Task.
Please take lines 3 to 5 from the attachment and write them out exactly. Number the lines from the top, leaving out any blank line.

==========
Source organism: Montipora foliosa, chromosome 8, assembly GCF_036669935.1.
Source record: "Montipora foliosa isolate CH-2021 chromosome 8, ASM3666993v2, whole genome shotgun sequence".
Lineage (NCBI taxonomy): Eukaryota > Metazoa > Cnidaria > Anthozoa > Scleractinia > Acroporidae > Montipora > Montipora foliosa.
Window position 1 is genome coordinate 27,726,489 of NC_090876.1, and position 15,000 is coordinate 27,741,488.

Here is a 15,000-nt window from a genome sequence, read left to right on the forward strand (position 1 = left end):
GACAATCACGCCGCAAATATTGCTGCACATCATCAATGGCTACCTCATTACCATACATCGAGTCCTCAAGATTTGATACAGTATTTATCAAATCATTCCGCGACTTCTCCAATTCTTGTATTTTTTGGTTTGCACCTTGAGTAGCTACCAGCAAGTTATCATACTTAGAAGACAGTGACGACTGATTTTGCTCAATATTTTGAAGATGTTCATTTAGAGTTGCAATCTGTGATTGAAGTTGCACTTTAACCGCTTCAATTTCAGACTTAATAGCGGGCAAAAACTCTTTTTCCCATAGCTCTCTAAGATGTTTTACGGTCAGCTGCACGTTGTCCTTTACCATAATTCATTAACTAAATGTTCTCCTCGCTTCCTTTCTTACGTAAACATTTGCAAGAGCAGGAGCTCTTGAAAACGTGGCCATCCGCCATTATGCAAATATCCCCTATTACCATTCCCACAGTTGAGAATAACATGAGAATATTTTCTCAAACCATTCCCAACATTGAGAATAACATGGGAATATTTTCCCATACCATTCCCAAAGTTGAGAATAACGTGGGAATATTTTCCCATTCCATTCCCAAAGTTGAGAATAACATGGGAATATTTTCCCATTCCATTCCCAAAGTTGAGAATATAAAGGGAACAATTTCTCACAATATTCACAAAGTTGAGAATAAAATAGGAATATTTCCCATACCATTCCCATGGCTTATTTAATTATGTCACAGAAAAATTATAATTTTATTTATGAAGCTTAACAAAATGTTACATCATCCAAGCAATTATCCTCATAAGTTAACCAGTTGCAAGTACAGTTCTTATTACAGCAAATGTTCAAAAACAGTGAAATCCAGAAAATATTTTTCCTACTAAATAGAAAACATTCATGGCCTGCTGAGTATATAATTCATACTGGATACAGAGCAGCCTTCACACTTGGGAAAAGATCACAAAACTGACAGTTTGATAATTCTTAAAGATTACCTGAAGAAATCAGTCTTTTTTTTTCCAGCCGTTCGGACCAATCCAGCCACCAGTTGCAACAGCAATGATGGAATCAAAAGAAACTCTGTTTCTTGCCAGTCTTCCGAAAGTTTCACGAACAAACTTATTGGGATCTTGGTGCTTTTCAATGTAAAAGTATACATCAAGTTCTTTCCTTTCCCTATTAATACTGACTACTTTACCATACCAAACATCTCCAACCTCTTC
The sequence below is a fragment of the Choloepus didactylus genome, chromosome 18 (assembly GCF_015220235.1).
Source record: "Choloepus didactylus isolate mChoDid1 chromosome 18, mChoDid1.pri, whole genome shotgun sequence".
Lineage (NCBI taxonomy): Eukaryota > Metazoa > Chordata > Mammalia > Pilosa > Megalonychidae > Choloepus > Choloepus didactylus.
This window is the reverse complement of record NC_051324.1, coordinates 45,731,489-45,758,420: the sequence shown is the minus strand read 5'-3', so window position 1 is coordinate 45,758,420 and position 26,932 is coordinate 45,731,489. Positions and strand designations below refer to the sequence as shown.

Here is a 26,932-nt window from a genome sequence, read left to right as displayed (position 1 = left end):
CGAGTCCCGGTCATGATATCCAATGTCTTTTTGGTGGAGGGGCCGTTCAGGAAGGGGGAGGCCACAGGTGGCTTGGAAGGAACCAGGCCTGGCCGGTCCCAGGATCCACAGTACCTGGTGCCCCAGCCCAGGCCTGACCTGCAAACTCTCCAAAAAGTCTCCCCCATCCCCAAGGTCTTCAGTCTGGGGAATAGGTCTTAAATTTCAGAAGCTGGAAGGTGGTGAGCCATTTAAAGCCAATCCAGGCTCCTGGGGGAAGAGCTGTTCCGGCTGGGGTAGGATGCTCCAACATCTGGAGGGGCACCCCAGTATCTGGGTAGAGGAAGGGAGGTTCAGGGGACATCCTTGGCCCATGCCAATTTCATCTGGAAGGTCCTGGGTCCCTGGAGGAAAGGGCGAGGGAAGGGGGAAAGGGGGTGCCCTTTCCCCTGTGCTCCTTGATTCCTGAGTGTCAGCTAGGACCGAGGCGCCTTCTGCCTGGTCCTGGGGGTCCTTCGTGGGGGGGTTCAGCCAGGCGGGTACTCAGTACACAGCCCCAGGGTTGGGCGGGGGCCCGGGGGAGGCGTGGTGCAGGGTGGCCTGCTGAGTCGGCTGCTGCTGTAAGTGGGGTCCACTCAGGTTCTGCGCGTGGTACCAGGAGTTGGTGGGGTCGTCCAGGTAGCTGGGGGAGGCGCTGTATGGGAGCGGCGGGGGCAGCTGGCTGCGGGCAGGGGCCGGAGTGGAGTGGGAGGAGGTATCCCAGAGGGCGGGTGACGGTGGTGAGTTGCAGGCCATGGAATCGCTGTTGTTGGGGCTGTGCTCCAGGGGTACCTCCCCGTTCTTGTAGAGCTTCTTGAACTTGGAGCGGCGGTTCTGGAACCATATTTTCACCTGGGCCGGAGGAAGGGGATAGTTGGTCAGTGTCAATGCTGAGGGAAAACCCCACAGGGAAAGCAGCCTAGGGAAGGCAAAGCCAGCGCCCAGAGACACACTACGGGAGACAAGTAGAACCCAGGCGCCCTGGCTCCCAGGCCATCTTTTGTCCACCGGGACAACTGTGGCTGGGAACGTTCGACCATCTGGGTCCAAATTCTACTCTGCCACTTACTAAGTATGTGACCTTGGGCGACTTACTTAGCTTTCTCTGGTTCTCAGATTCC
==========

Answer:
Lineage (NCBI taxonomy): Eukaryota > Metazoa > Cnidaria > Anthozoa > Scleractinia > Acroporidae > Montipora > Montipora foliosa.
Window position 1 is genome coordinate 27,726,489 of NC_090876.1, and position 15,000 is coordinate 27,741,488.

Here is a 15,000-nt window from a genome sequence, read left to right on the forward strand (position 1 = left end):